Legends Park

16 thoughts on “Legends Park”

  1. “First, ownership of property has been one of the primary ways people have grabbed hold of the first rung of the wealth ladder.” I don’t think this is necessarily true. For example, low income households in the US are more likely to be homeowners than low income Canadian households (as per census data for both countries), but most would agree that they are not better off. By contrast, some wealthy countries such as Switzerland and Germany have relatively low homeownership rate, and “poorer” countries such as Romania and Slovakia have high homeownership rates. The truth is that owning a home is not necessarily the best thing for low income families if they are not able or prepared to take advantage of it, and is certainly not a good thing if they are being given a loan that they cannot ultimately afford.

    1. Poorer countries with high home ownership rates (to add to yours, Mexico) don’t have as highly developed a mortgage industry, and those higher rates of home ownership are not accompanied by a larger number of larger crippling mortgages. The homes are just smaller to match their means. Richer countries might have higher home ownership rates if there were less regulation with regards to what can be built.

  2. I would like to add you to my contacts list because otherwise you go to my social box, which I check infrequently. I’m hoping by writing back to you, you will be added to my contacts list automatically.

  3. Property owership was and still is a key factor to the stability of our country.We can look back at the land rush with westward expansion or to the earliest settlers, they all wanted a piece of land to call their own.The unfortunate events leading up to the finacial crisis were related to rapid transactions of as many as three or more sales of the same parcel within the same day , and questionable activities between appraisers ,realtors and financers.The large projects costing tens of millions that were total White Elephants led to to failure of many banks .This also happened in The Florida Land Rush 1920-1929 just prior to The Great Depression , it wasn’t a new idea . 2000-2008 Individuals attempted to climb too quickly with ideas of pools ,Mcmansions ,four car garages and were not properly advised .The moral of this being, grow slowly paying as you go , starting out small not allowing peer pressure to cloud your decisions and you will eventually reach your goals.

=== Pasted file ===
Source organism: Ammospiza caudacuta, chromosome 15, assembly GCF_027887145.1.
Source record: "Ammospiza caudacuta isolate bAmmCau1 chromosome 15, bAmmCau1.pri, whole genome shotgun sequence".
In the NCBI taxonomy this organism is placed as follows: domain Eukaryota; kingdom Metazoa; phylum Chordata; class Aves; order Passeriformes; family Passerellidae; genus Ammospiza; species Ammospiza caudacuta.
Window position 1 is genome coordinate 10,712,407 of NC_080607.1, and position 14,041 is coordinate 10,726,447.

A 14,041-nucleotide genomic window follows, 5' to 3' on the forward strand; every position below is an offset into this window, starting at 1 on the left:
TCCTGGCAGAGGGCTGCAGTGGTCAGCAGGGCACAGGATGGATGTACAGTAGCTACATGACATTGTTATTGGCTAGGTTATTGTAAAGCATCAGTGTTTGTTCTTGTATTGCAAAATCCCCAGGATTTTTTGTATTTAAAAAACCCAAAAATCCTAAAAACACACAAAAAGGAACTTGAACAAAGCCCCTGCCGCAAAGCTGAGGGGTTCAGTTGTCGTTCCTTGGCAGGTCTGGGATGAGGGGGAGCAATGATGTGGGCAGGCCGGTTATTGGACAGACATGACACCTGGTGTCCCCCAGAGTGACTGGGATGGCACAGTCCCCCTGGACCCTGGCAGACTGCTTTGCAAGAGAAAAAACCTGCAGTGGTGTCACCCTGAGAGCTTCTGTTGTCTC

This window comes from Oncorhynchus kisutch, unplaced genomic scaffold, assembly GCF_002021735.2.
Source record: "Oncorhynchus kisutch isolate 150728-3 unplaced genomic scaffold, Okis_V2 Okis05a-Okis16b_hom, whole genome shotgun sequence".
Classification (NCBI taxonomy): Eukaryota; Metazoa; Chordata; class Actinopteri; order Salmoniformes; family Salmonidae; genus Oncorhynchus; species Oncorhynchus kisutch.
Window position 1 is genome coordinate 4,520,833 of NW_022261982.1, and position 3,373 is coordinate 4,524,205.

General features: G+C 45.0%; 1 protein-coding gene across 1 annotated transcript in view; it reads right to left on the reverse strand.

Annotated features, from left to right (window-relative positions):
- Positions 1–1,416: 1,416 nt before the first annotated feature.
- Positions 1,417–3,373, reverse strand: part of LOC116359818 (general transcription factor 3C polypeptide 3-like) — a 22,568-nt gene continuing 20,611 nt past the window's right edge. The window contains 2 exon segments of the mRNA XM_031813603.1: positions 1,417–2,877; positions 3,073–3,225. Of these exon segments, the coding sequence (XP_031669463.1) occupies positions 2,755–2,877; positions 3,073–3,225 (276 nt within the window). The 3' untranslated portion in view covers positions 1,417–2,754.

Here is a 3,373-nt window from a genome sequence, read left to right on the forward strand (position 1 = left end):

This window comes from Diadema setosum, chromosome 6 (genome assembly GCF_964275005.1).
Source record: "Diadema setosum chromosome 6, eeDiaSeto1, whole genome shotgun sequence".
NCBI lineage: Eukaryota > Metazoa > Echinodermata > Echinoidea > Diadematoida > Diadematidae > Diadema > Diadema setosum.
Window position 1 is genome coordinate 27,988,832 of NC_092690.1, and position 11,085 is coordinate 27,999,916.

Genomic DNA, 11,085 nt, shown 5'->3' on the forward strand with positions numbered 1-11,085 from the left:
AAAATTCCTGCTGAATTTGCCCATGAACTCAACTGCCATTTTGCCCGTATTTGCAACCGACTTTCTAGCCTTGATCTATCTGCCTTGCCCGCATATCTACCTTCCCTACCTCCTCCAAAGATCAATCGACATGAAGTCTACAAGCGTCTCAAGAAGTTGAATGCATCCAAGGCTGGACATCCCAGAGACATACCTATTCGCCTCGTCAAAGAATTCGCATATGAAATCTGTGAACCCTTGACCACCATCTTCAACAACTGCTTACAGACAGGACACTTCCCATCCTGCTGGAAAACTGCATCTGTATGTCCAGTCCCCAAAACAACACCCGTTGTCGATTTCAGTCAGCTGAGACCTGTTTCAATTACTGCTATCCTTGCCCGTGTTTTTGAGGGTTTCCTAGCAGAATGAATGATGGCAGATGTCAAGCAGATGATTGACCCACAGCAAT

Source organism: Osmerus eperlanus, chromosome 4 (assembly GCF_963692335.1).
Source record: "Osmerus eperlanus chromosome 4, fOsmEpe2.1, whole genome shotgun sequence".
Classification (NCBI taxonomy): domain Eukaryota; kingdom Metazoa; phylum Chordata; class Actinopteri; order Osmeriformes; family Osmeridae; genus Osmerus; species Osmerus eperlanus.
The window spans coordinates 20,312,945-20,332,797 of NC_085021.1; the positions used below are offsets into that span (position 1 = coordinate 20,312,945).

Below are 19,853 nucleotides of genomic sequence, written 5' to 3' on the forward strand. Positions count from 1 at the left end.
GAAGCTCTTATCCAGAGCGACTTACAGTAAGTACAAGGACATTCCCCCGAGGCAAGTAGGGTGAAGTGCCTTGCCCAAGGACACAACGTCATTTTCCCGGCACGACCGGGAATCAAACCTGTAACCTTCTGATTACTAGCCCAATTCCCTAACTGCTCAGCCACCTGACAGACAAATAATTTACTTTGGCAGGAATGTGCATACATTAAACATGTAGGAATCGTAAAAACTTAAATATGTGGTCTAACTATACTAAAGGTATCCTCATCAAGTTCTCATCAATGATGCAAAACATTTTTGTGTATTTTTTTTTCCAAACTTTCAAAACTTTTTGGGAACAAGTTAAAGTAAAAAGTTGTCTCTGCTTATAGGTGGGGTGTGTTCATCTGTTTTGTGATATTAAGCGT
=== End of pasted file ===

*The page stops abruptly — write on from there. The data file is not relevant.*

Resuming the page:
1. Property ownership by the masses is key to the stability of the financial system, as it keeps huge swaths of the population in 20-30 year debt service. The only way to keep many of these people believing that homeownership makes financial sense by convincing them (through incentives/subsidies) that their home/commodity will eventually deliver a big payout. This commodification is what leads to the speculative bubbles you mention.

      1. Right, but at the end of those years they are no longer paying “rent” and they own an asset. Plus, in today’s financial environment, buying is in most cases cheaper than renting the same space. And no, it’s not right for everyone.

        Yes, there is maintenance to consider, but if you buy right that can be limited to the HVAC, water heater, plumbing fixtures, appliances and roof. (And here in the Midwest, our homeowner’s insurance premiums tend to pay for our new roof every 10-15 years when we have hailstorms or wind events. I haven’t paid for a roof since 1986.)

    2. North America has arguably been a real estate growth Ponzi scheme for centuries. Still is, due to population growth.